Integrating Medical Equipment Planning into Your Design & Planning

Integrating Medical Equipment

With an aging population, rapid changes in technology, and a shift in patient delivery methods, healthcare facilities are adapting to maintain their competitive edge and provide higher quality care. These adaptations are coming in the form of new state-of-the-art facilities, remodels, and expansions. The 2016 Hospital Construction Survey found that 70 percent of its respondents are either working on or planning a construction project within the next three years. What are their priorities? In the same survey 86 percent said patient satisfaction was “very important” when designing new facilities. Researchers noted that the patient experience took front and center in design considerations. Many hospitals went so far as to commission patient experience studies and appoint new positions such as “chief patient experience officer.” Sixty-three percent even included the public in the design process.

Medical equipment has a profound impact on patient experience and satisfaction, according to one recent report. How so? Thirty-seven percent of patients said they were dissatisfied because they could not receive lab or imaging results during their appointment. Updated equipment and efficient office management software can speed up diagnoses and lab results, as well as decrease patient wait times. How can you integrate medical equipment planning into the design process of your new or expanding facility? Consider these tips.

Selection Criteria for Present and Future

Taking a strategic approach to medical equipment selection will ensure your facility is not only prepared to provide the highest quality care when it opens, but for years to come. While it’s hard to predict the future, planners can review new developments and trends to get an idea of where the industry is heading. Make flexibility an explicit design goal, and ensure design guidelines account for future changes. Document assumptions for future use. Are you investing in equipment that is flexible, able to expand as the organization grows and technology evolves? Consider these three areas of selection criteria.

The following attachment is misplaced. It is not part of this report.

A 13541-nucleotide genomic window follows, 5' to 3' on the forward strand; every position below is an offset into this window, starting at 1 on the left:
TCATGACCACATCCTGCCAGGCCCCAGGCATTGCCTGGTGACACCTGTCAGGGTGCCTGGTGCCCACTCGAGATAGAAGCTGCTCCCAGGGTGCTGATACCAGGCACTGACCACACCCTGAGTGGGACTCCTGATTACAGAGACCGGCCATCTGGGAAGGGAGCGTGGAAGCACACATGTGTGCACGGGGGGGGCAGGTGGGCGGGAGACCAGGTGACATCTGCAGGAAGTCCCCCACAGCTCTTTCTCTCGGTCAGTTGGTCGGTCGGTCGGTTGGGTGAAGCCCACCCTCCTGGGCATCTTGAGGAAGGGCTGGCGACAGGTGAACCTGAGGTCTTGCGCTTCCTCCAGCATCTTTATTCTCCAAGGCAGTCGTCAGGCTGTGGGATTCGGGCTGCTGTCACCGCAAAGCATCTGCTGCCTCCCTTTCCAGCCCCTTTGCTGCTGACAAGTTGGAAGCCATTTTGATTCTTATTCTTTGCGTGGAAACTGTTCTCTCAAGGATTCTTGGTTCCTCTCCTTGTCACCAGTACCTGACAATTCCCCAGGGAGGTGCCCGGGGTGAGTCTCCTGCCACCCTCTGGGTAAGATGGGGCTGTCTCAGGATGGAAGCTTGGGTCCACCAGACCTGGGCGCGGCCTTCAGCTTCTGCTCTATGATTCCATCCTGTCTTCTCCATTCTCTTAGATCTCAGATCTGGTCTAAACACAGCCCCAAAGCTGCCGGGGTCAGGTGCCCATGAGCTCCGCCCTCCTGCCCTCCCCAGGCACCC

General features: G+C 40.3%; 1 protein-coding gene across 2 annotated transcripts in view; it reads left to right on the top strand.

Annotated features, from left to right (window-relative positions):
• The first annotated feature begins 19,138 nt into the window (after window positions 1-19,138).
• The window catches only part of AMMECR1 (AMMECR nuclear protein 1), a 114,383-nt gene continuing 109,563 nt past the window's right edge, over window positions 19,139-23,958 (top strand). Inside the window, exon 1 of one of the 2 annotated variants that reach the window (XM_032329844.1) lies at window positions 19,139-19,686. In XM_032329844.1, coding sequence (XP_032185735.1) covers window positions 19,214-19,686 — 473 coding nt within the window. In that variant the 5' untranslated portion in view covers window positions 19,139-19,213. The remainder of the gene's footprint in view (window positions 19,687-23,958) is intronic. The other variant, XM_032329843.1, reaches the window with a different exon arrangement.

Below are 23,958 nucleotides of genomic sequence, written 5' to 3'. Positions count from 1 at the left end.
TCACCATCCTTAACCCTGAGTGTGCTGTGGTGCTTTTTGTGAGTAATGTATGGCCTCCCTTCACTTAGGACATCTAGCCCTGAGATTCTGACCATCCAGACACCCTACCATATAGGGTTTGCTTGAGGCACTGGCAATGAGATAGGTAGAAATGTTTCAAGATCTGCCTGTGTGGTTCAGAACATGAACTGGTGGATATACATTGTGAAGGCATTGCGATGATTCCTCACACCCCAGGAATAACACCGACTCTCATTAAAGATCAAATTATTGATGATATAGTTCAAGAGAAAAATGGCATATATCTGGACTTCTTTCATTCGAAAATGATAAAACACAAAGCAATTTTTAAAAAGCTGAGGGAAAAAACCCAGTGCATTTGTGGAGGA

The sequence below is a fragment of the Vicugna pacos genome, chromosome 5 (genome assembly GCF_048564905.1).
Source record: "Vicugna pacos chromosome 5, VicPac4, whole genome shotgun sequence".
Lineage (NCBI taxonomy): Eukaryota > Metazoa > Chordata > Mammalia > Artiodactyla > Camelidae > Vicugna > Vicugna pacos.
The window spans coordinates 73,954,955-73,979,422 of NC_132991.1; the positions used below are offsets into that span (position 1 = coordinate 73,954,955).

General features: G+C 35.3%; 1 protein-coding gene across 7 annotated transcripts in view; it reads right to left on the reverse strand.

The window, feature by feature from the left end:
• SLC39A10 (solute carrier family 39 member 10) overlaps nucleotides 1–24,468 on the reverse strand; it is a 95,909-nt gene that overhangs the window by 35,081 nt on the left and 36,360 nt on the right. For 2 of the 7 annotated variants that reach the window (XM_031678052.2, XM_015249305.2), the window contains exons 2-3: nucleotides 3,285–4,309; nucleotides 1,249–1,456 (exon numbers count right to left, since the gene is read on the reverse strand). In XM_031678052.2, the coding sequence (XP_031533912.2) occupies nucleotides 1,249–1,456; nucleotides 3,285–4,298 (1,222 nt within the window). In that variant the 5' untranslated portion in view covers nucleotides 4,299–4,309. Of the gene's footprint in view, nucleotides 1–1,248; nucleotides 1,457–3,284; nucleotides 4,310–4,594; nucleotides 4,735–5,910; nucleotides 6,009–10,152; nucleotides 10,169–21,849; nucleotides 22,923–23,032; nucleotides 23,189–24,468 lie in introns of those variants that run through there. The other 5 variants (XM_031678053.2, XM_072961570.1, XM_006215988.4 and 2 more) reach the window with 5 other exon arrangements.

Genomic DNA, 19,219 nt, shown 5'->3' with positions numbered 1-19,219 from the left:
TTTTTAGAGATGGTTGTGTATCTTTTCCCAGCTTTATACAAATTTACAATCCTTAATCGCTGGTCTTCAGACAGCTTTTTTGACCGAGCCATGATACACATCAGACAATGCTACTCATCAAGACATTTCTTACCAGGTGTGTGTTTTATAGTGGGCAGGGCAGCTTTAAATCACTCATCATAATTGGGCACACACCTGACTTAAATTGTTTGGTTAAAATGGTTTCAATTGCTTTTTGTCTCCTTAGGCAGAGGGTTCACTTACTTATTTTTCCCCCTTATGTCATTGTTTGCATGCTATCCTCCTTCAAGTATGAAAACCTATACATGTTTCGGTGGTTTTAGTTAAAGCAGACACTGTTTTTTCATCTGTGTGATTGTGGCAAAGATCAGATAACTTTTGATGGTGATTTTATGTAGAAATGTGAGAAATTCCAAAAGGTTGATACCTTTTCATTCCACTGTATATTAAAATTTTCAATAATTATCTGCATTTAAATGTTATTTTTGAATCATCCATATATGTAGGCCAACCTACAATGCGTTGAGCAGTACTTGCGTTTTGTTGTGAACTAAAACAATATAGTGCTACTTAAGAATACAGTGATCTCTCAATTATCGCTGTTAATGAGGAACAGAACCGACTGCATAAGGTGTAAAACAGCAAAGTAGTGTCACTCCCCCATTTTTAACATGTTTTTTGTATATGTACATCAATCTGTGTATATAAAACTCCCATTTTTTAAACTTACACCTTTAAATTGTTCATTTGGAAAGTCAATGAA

• Clinical: What clinical requirements must the equipment meet? Patient safety and the ability to provide effective care fall in this stage of evaluation. What characteristics of the medical equipment in question will help meet patient safety requirements and efficacy of care?
  • Operational: How will new equipment change workflow? Operational issues, including clinical IT requirements, fall into this area. Will the equipment help staff work more efficiently? Will it increase productivity? Will it bring certain services in-house, streamlining the patient experience? Will the new tools allow physicians to perform procedures that weren’t offered before or were offered but can be improved now? An example might be tools like the Da Vinci Surgical System, which allows surgeons to use minimally invasive techniques for surgeries that previously required completely opening the patient.
  • Financial: What are the financial impacts of the new equipment? Include the costs of acquisition, service, maintenance and other on-going costs. Don’t ignore potential revenue as well. Is the new equipment unique to your area, drawing in patients you may not otherwise have treated? Will you be able to perform services in-house that you were previously outsourcing?

Build Your Team

Selecting medical equipment requires input from various departments, levels of staff and input from those outside the organization. Your team might include sponsors, such as government agencies, local corporations or individual contributors. Within the organization, hospital administrators are the obvious choice. However, don’t overlook clinical and non-clinical user groups. The staff that interact with the equipment every day will provide invaluable input. Lastly, your design team may include architects, engineers, consultants, vendors, contractors and sub-contractors.